Prenatal Immobilization Stress-Induced Spatial Memory, Depression and Anxiety-Like Behavior Deficit on the F1 Generation in the Female Mice: Possible Involvement of the Brain-Derived Neurotrophic Factor
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The prenatal stress during pregnancy has a wide variety of negative effects on the offspring behaviors. As such, in the present study the effect of prenatal immobilization stress was investigated on the brain BDNF level, spatial memory, anxiety and depression-like behavior in the F1 generation female NMRI mice. Twenty female pregnant mice were randomly allocated to stress and control groups (n = 10/group). The stress group was placed in PVC cylinders (2.5 cm in diameter and 20 cm in length) for one hour/day until the 15th day of pregnancy. The female F1 offspring was nursed by their mothers until reaching 25–30 g (9–10 weeks) which was tested for spatial memory, anxiety and depressive-like behavior using Barnes Maze, elevated plus-maze and forced swimming test, respectively. Also, the brain BDNF level was assessed by the ELISA method. Mice that underwent prenatal restraint stress exhibited impaired spatial memory in the Barnes Maze, which the time and distance to achieve the target hole and the number of errors in the female adult offspring increased than the control group. In the elevated plus-maze, the animals that underwent prenatal restraint stress spent less time in the open arms of the maze and reduced entering the open arms, compared to the control group. In addition, stress caused a significant decrease in swim time and a significant increase in float time for the female adult offspring compared to the control group. The brain BDNF concentration also decreased significantly in the stress group compared to the control group. This data suggests that prenatal stress may impair spatial memory and induce anxiety and depressive-like behavior in the adult offspring female mice via reducing brain BDNF.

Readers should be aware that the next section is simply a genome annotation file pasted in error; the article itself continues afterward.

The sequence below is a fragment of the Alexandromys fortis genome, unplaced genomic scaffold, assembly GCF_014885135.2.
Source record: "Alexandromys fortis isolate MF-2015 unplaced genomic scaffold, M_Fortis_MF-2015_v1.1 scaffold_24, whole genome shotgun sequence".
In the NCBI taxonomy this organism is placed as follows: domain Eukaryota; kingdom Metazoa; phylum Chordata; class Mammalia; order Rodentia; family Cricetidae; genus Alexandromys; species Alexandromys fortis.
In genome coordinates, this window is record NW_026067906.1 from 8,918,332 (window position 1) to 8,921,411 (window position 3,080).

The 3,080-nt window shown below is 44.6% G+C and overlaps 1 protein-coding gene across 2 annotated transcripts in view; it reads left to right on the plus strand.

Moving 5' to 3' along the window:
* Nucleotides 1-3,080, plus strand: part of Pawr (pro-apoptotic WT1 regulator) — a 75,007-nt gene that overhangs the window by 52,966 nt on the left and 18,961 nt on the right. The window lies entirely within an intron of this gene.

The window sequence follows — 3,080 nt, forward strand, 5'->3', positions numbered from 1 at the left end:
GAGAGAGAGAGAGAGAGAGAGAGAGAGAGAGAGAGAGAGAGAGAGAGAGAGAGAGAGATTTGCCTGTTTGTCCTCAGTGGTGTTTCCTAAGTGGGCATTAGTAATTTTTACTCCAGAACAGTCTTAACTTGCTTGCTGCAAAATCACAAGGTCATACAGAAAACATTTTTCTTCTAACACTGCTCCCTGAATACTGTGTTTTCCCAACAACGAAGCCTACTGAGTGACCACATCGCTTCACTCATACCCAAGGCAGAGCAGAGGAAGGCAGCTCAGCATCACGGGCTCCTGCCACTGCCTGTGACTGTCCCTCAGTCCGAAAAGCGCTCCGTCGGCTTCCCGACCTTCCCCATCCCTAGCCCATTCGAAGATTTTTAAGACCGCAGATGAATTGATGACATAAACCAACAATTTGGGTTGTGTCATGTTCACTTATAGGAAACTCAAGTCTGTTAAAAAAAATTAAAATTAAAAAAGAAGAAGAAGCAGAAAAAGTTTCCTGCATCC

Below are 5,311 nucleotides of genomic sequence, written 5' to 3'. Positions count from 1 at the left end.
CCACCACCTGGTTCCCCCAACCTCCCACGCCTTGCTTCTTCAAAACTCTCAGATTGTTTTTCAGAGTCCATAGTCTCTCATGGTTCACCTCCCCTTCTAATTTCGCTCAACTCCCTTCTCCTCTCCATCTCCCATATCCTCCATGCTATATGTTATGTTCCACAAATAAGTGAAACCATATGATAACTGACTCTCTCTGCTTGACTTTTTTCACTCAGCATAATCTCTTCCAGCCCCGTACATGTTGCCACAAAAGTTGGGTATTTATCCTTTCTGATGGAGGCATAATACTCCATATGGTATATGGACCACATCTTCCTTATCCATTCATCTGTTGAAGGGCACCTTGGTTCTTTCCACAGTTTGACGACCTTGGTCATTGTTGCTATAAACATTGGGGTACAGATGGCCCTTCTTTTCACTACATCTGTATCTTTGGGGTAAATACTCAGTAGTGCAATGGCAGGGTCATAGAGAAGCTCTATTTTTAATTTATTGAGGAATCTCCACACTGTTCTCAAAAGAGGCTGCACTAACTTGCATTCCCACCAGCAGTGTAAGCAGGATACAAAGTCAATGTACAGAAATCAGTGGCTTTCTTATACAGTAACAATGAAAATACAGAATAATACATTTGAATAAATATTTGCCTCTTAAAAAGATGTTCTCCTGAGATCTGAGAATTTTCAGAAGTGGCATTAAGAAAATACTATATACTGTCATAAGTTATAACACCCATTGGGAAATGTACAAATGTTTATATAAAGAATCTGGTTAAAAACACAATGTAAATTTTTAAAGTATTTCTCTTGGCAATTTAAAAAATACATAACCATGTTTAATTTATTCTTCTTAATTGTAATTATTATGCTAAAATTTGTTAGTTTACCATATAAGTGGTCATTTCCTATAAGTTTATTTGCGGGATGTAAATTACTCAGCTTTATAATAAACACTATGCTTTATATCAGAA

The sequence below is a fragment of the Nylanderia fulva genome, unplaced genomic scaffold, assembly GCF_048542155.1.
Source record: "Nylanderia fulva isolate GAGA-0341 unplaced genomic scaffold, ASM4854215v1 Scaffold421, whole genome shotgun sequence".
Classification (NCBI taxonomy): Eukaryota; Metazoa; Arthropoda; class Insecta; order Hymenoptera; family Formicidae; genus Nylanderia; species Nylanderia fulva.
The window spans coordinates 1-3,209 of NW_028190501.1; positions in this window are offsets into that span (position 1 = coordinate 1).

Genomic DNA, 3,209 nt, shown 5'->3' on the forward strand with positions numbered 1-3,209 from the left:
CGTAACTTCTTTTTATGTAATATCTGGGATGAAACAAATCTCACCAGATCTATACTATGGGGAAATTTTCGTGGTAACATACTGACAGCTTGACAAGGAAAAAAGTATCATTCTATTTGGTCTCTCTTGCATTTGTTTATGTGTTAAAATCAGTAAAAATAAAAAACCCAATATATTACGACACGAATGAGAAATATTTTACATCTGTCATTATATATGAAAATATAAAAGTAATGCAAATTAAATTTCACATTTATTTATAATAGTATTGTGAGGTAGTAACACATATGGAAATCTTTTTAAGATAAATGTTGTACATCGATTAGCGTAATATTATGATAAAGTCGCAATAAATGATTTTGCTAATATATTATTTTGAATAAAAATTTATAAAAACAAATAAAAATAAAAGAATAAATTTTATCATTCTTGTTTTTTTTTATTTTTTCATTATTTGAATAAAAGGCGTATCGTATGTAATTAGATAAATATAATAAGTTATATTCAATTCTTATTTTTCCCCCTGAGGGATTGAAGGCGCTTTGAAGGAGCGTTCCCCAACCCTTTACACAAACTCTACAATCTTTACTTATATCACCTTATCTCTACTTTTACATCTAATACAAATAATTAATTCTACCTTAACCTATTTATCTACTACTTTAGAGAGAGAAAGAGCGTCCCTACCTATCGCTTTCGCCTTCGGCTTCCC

Keywordsanxiety BDNF depression F1 generation stress
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